# The fastest algorithm for intersection of two sorted lists?

Say that there are two sorted lists: A and B.

The number of entries in A and B can vary. (They can be very small/huge. They can be similar to each other/significantly different).

What is the known to be the fastest algorithm for this functionality?

Can any one give me an idea or reference?

• "Fastest" how, on which machine? What kind of list implementation do we have? What have you tried and where did you get stuck? – Raphael Nov 10 '16 at 17:13

Hwang and Lin's Algorithm (A simple algorithm for merging two disjoint linearly-ordered sets (1972) by F. K. Hwang , S. Lin) is the reference on how to merge (or intersect) ordered lists of unequal sizes with (possibly) fewer comparisons. It works by calculating a stride from the ratio m/n and doing the comparison against that element in the larger list; for instance if m/n = 4 it will compare the fourth element of the larger list against the first of the other, and either eliminate all 4 elements or do a binary search within them for the correct insertion/intersection point.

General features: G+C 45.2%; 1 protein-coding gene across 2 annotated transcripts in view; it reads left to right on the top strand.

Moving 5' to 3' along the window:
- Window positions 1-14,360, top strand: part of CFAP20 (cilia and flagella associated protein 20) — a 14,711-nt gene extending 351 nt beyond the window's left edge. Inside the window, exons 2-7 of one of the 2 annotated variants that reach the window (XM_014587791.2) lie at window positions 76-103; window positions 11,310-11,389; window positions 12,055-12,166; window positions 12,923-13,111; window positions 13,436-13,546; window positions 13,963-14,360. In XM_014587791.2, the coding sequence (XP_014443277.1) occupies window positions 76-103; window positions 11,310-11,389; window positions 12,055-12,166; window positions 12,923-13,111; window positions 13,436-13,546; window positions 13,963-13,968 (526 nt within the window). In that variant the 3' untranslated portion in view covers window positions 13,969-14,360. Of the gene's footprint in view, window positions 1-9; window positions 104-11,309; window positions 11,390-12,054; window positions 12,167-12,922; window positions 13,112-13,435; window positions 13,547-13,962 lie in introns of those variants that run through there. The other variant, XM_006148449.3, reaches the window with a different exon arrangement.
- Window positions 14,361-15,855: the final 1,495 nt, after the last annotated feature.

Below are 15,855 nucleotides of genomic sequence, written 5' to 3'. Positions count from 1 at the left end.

It neatly covers the continuum from merging equal-sized lists with the usual algorithm to merging a list of one element into a list of n with a single binary search.

Hint: You can implement an algorithm similar to merge sort in order to find the instersection. It takes $O(n)$ time.